Water Mill, NY – The 24th Annual Watermill Center Summer Benefit & Auction, July 29th, 2017

August 1st, 2017

Painting the wall, via Art Observed
Painting the wall at Watermill Center, via Art Observed

The 24th Annual Watermill Center Summer Benefit & Auction took place this past Saturday evening, returning to Robert Wilson’s expansive performing and interdisciplinary arts campus with a new selection of performances and installations laid out across the grounds. Honoring performer Laurie Anderson and actress Isabelle Huppert this year, the event also served as a tribute to the late artist and musician Lou Reed, while also serving to benefit the Watermill Center’s continued residency and research projects. Anderson and Reed previously performed a work together, The Wildebeests, at the event in 1997, reprised this year as a culmination of the evening’s proceedings.

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Water Mill, NY — John Graham: “Maverick Modernist” at The Parrish Art Museum Through July 30, 2017

July 30th, 2017

John Graham, Mascara (1950), via Art Observed
John Graham, Mascara (1950), via Osman Can Yerebakan for Art Observed

Divided into two opposite galleries inside the Parrish Art Museum’s sleek architecture, John Graham: Maverick Modernist, a comprehensive survey of the 20th century Ukrainian-American painter, offers a breakdown of the artist’s ever-evolving four-decade long career from 1920s and onward.  Curated by Alicia G. Longwell, the show recaps Graham’s defiant approach to Modernism, considering his sharp divergence from his dedication to modern art for the sake of figurative portraiture of female sitters in the 1940’s. Even then, at the height of his career, referring to Graham as a maverick would not be misguided: his models’ cross-eyed expressions, excessive make-ups, and mathematical details on their faces clash with easy readings as representational, and offer an intriguing historical context for much later practice in contemporary painting. Read More »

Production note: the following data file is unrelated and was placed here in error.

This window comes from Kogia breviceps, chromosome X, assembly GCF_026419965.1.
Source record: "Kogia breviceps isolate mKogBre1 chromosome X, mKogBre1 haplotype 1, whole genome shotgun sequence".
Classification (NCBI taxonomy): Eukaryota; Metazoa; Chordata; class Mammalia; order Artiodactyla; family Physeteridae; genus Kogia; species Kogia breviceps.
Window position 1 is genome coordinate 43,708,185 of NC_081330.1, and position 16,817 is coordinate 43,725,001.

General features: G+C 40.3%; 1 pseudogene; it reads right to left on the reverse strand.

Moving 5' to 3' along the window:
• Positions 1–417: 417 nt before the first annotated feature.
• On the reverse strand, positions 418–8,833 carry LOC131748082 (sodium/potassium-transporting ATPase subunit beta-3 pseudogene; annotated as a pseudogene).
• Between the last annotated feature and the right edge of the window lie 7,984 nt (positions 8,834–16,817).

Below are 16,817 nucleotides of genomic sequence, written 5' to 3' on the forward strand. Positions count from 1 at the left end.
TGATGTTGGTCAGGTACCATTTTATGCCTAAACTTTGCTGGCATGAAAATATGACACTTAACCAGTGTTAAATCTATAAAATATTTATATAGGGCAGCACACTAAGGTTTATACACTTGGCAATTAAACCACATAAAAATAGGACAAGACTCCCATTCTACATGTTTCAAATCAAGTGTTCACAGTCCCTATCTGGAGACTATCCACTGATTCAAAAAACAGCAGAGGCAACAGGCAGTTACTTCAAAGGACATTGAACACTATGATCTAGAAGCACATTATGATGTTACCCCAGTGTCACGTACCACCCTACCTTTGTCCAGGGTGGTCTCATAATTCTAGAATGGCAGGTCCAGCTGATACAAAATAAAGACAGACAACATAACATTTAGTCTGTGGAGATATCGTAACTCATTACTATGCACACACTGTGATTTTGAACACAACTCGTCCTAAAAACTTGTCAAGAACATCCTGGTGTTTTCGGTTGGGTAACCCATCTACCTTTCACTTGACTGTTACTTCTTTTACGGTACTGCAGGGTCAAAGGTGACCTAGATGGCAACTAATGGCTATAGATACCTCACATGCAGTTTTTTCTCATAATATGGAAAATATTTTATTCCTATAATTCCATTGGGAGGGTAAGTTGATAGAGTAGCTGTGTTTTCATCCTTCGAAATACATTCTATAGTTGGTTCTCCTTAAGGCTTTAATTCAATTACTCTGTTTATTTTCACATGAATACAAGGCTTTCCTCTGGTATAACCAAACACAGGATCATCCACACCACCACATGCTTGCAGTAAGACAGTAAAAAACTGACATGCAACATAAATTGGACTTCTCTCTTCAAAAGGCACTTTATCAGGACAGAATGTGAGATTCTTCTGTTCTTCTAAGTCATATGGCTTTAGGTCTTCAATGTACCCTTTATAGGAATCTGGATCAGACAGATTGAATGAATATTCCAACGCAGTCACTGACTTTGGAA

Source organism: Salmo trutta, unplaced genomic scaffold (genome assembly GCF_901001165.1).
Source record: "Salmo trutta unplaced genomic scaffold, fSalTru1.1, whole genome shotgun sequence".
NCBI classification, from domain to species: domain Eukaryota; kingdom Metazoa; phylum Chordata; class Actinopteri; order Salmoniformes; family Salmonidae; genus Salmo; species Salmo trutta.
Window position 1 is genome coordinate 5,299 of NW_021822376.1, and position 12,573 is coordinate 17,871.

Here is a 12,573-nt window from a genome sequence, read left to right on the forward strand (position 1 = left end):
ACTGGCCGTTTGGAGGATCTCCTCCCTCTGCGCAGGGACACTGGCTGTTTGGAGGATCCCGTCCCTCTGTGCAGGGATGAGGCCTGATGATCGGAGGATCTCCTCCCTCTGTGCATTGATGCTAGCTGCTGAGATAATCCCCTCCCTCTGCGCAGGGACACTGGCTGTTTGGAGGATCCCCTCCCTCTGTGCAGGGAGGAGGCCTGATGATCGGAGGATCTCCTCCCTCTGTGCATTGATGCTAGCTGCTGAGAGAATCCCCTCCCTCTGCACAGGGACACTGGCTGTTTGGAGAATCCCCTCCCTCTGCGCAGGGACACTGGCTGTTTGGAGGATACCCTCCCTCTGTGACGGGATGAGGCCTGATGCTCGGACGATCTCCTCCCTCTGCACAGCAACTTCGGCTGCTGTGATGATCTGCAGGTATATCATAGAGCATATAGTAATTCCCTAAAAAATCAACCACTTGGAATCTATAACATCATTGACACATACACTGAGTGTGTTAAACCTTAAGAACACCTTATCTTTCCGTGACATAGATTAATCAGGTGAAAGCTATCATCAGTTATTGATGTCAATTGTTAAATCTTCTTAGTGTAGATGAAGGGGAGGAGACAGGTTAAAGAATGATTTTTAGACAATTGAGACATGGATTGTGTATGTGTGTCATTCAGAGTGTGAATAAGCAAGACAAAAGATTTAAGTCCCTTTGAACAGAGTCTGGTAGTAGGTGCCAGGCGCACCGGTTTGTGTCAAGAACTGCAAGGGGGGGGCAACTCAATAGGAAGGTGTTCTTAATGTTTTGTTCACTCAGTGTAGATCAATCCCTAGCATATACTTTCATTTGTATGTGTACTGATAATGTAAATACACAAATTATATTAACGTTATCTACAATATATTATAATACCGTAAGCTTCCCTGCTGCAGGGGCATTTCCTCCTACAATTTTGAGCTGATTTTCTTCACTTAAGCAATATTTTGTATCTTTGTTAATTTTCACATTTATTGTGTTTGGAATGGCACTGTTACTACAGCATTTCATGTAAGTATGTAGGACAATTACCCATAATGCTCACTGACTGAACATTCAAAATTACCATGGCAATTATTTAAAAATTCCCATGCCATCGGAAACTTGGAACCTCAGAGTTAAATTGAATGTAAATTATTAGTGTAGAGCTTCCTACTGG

East Hampton — Taryn Simon: “The Innocents” at Guild Hall Through July 30th, 2017

July 29th, 2017

Taryn Simon, Charles Irvin Fain, Innocents (2002), via Guild Hall
Taryn Simon, Charles Irvin Fain, Scene of the crime, the Snake River, Melba, Idaho, Served 18 years of a Death sentence for Murder, Rape and Kidnapping; The Innocents (2002), courtesy Taryn Simon Studio and Guild Hall

Since Taryn Simon first delivered her seminal The Innocents series in 2002, the New York-based artist’s work has continued to revisit and re-examine the concepts of power, identity and their interrelated social effects, examining how varied political conditions render real human effects on the body, and on space.  This summer, East Hampton’s historic art and culture center, The Guild Hall re-contextualizes Simon’s compelling photography series about misconceptions of guilt and impossibility of rewinding time on its 15th anniversary, serving as a backdrop for ongoing discussions around prejudice, injustice, and empathy. Organized by Guild Hall Chief Curator Christina Mossaides Strassfield, the exhibition reiterates a selection of photographs and video from the overall series that had its debut at MoMA PS1 in 2003. Read More »